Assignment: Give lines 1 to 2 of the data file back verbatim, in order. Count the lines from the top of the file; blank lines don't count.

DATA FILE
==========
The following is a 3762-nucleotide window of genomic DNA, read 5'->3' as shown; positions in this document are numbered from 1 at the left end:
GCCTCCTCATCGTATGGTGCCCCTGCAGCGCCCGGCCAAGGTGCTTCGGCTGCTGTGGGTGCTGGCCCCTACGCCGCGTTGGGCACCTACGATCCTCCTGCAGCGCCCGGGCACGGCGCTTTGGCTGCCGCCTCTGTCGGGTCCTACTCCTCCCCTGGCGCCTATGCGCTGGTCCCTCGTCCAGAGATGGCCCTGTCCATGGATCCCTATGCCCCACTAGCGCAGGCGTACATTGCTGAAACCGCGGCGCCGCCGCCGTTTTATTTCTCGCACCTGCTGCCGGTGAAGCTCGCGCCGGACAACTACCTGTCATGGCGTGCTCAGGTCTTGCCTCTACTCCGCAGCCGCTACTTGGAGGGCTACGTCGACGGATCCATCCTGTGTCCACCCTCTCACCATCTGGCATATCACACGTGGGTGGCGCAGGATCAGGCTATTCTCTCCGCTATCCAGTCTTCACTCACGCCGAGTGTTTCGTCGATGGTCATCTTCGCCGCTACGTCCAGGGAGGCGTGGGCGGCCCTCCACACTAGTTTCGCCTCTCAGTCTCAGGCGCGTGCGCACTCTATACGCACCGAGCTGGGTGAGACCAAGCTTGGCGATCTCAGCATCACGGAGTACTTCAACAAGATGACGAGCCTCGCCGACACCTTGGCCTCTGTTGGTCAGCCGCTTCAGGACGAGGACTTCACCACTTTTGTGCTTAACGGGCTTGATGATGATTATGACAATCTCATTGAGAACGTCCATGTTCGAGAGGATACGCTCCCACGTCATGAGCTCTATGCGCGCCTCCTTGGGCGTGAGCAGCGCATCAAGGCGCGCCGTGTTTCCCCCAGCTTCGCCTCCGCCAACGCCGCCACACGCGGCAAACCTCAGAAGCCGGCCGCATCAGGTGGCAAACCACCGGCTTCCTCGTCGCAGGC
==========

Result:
The following is a 3762-nucleotide window of genomic DNA, read 5'->3' as shown; positions in this document are numbered from 1 at the left end:
GCCTCCTCATCGTATGGTGCCCCTGCAGCGCCCGGCCAAGGTGCTTCGGCTGCTGTGGGTGCTGGCCCCTACGCCGCGTTGGGCACCTACGATCCTCCTGCAGCGCCCGGGCACGGCGCTTTGGCTGCCGCCTCTGTCGGGTCCTACTCCTCCCCTGGCGCCTATGCGCTGGTCCCTCGTCCAGAGATGGCCCTGTCCATGGATCCCTATGCCCCACTAGCGCAGGCGTACATTGCTGAAACCGCGGCGCCGCCGCCGTTTTATTTCTCGCACCTGCTGCCGGTGAAGCTCGCGCCGGACAACTACCTGTCATGGCGTGCTCAGGTCTTGCCTCTACTCCGCAGCCGCTACTTGGAGGGCTACGTCGACGGATCCATCCTGTGTCCACCCTCTCACCATCTGGCATATCACACGTGGGTGGCGCAGGATCAGGCTATTCTCTCCGCTATCCAGTCTTCACTCACGCCGAGTGTTTCGTCGATGGTCATCTTCGCCGCTACGTCCAGGGAGGCGTGGGCGGCCCTCCACACTAGTTTCGCCTCTCAGTCTCAGGCGCGTGCGCACTCTATACGCACCGAGCTGGGTGAGACCAAGCTTGGCGATCTCAGCATCACGGAGTACTTCAACAAGATGACGAGCCTCGCCGACACCTTGGCCTCTGTTGGTCAGCCGCTTCAGGACGAGGACTTCACCACTTTTGTGCTTAACGGGCTTGATGATGATTATGACAATCTCATTGAGAACGTCCATGTTCGAGAGGATACGCTCCCACGTCATGAGCTCTATGCGCGCCTCCTTGGGCGTGAGCAGCGCATCAAGGCGCGCCGTGTTTCCCCCAGCTTCGCCTCCGCCAACGCCGCCACACGCGGCAAACCTCAGAAGCCGGCCGCATCAGGTGGCAAACCACCGGCTTCCTCGTCGCAGGC